Frosty Alert:  There's a beautiful 520 lb Soderfors with a 1916 date on it that's currently at $500 with 21 bids and 2 days left. The guy had two (where in the heck to guys like that find these things?) and sold the first one a while back for as I recall $3200. Bill Gates and Jeff Zuckerberg are probably among the current bidders.  :(

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picker77, If you have not found a shell for the forge, I used a water heater tank. I strip the outer sheet metal and insulation off then cut both the length you want from the top of the water tank. The top dome is then removed. Split the tube you have just made down the middle. 2 ratch straps will pull it down to the size you want and then weld into place. Cut the top dome to fit the new size of tube that was created. This will be the rear of the forge. Insulate and cast as instructed elsware.   As a bonus the rest of the tank (it will be to long) can be left as is to use as a slack tub.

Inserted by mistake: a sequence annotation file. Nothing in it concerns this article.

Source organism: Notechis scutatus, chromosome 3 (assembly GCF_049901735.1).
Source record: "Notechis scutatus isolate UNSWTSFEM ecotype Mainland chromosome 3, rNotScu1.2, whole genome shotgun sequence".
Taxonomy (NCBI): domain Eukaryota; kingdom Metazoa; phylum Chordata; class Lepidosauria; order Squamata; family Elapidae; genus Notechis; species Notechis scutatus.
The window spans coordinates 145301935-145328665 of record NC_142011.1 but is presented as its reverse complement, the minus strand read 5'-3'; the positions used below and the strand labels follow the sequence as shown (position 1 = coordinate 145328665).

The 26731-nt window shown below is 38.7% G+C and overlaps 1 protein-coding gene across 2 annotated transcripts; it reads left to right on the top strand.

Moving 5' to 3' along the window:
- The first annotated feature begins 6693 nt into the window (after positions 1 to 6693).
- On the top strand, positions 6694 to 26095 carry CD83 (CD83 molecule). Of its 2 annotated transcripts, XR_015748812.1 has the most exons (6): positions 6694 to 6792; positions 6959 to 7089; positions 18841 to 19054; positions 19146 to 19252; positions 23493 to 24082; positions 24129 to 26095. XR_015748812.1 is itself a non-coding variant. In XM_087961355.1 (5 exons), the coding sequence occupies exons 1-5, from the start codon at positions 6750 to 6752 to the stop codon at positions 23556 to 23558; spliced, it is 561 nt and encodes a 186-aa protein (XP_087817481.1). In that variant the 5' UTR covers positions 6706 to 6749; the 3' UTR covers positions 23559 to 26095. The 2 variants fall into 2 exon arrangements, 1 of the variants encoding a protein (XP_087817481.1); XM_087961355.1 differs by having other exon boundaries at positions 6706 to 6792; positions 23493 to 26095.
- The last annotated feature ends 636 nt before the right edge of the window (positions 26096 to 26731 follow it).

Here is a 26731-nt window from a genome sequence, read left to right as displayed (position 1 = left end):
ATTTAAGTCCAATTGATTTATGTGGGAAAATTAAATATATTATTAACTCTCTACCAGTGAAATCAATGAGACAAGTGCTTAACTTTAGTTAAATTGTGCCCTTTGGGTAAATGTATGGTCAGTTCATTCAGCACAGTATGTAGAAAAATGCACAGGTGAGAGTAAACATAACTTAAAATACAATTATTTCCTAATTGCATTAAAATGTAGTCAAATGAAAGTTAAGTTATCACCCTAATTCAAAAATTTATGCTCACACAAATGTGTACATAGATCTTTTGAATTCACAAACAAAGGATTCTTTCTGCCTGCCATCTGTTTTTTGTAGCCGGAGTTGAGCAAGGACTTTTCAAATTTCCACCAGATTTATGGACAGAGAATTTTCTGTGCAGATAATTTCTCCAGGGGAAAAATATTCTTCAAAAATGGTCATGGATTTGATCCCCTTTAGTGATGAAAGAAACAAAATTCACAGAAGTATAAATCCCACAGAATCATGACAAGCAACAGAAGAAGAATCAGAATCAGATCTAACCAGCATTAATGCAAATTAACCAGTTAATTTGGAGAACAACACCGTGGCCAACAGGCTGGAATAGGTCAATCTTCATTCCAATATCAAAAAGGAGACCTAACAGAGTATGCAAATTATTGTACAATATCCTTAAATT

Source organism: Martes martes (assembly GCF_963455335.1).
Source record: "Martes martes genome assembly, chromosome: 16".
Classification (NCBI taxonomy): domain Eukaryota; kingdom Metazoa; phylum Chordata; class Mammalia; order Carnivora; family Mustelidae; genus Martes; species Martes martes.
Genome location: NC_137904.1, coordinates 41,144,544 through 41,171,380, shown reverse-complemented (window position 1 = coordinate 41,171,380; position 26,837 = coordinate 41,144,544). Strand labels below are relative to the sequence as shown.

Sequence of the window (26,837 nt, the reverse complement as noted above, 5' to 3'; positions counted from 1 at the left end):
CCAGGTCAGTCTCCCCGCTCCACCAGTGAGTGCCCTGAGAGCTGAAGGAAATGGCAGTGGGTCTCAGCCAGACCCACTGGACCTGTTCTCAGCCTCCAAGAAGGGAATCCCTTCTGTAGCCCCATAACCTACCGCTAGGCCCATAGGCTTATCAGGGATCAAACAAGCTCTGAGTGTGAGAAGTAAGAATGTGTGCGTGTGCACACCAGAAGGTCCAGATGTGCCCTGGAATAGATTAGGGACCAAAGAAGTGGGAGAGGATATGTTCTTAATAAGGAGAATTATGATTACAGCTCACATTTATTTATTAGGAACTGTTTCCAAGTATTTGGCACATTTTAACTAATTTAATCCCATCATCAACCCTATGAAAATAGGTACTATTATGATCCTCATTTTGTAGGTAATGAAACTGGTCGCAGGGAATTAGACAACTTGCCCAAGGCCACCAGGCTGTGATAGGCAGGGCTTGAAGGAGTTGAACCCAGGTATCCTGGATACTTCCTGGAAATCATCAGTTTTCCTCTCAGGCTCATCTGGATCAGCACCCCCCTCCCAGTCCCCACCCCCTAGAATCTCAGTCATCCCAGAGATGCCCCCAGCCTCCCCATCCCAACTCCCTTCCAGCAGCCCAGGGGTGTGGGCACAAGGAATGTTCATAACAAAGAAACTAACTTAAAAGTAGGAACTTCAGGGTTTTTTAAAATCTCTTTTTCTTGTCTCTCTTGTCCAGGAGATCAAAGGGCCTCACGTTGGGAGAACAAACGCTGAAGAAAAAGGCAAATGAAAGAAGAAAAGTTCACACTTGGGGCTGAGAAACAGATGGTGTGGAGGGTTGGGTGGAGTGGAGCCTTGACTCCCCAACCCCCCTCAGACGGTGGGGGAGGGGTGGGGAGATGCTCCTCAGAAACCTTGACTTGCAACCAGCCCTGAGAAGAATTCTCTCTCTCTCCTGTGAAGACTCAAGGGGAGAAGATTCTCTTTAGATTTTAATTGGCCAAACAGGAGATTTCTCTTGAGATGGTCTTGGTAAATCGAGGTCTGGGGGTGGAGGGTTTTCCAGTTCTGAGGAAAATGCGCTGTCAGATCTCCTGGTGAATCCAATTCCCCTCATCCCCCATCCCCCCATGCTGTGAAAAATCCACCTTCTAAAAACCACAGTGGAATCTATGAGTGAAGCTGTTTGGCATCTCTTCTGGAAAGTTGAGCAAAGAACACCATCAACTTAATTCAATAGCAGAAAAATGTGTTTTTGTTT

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Picker77, congrats on the "find".  I know you are excited.  You hit the nail on the head when you said folks think their anvils are made of gold.  It's ridiculous.    Heck, folks should have bought anvils back in the 80's instead of Gold and Silver!  Glad you got one.  I'm still lookin'.